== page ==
What is a planet?
The current definition, from Resolution B5 of the International Astronomical Union, is that
A planet is a celestial body that
(a) is in orbit around the Sun,
(b) has sufficient mass for its self-gravity to overcome rigid body forces so that it assumes a hydrostatic equilibrium (nearly round) shape, and
(c) has cleared the neighbourhood around its orbit.
Pluto hasn’t cleared its orbit, so it’s not a planet. There’s actually some controversy about this (and as usual, we turn to Wikipedia to learn all about it), but essentially that’s how things stand. Pluto can at least rest assured that it’s not the first planet to be demoted.
But a lot of people don’t like that Pluto isn’t a planet, and last month the Illinois State Senate adopted a resolution that declared March 13, 2009 as “Pluto Day” and also included the line:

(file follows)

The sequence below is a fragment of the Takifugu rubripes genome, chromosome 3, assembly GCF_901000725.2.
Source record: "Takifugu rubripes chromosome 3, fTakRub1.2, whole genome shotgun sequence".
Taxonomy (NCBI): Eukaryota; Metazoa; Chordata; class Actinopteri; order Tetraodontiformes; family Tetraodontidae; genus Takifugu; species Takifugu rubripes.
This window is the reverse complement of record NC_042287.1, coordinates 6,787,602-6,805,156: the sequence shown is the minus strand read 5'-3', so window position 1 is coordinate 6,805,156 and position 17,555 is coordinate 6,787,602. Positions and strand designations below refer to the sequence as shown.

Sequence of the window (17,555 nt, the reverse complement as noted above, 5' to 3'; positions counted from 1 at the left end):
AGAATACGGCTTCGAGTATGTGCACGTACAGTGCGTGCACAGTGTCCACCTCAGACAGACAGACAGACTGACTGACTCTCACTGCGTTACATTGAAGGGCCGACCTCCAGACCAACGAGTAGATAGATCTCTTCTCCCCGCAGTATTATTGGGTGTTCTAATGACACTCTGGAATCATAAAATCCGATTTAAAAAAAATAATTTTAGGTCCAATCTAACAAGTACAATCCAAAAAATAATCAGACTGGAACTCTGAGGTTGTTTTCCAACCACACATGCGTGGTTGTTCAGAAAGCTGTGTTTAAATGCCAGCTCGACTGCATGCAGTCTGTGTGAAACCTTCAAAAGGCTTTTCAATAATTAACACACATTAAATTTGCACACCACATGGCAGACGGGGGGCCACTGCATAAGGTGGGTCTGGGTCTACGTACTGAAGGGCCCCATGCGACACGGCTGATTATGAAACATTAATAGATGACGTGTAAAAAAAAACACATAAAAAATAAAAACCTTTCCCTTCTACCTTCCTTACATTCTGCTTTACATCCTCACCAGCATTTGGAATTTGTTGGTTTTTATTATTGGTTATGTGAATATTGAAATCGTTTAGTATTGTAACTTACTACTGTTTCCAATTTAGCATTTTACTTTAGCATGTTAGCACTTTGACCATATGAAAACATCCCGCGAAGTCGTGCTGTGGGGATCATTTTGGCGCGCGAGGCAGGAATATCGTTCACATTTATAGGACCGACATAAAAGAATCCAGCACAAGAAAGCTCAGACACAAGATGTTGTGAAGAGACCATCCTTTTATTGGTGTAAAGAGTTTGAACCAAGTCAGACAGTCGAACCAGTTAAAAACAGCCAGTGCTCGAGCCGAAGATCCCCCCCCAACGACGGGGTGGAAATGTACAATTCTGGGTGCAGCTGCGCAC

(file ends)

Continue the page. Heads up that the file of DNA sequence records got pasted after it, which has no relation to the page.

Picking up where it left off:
that as Pluto passes overhead through Illinois’ night skies, that it be reestablished with full planetary status
You can read the formal resultion here; it’s a short read, thought it packs no fewer than 10 “Whereas”s into just 1½ pages. Here’s what is bothering me: the bill’s sponsor, Senator Gary Dahl, apparently said:
I don’t think we are changing the status of the planet. We’re simply asking that March 13 be declared Pluto Day and that, for the day, Pluto is a planet.
But, if you add Pluto, aren’t you actually changing the definition of Planet? If not in broad terms, at least by adding “and Pluto”? I get the distinct impression that he doesn’t understand what a definition is. It reminds me of how our math majors often struggle with definitions when they’re first learning how to write proofs: starting from the definition of an even integer (twice an integer), it’s initially hard for them to prove that if n is even, then so is n+2.
And yes, I might be making too much of this. I don’t want to begrudge Pluto its special day. But still.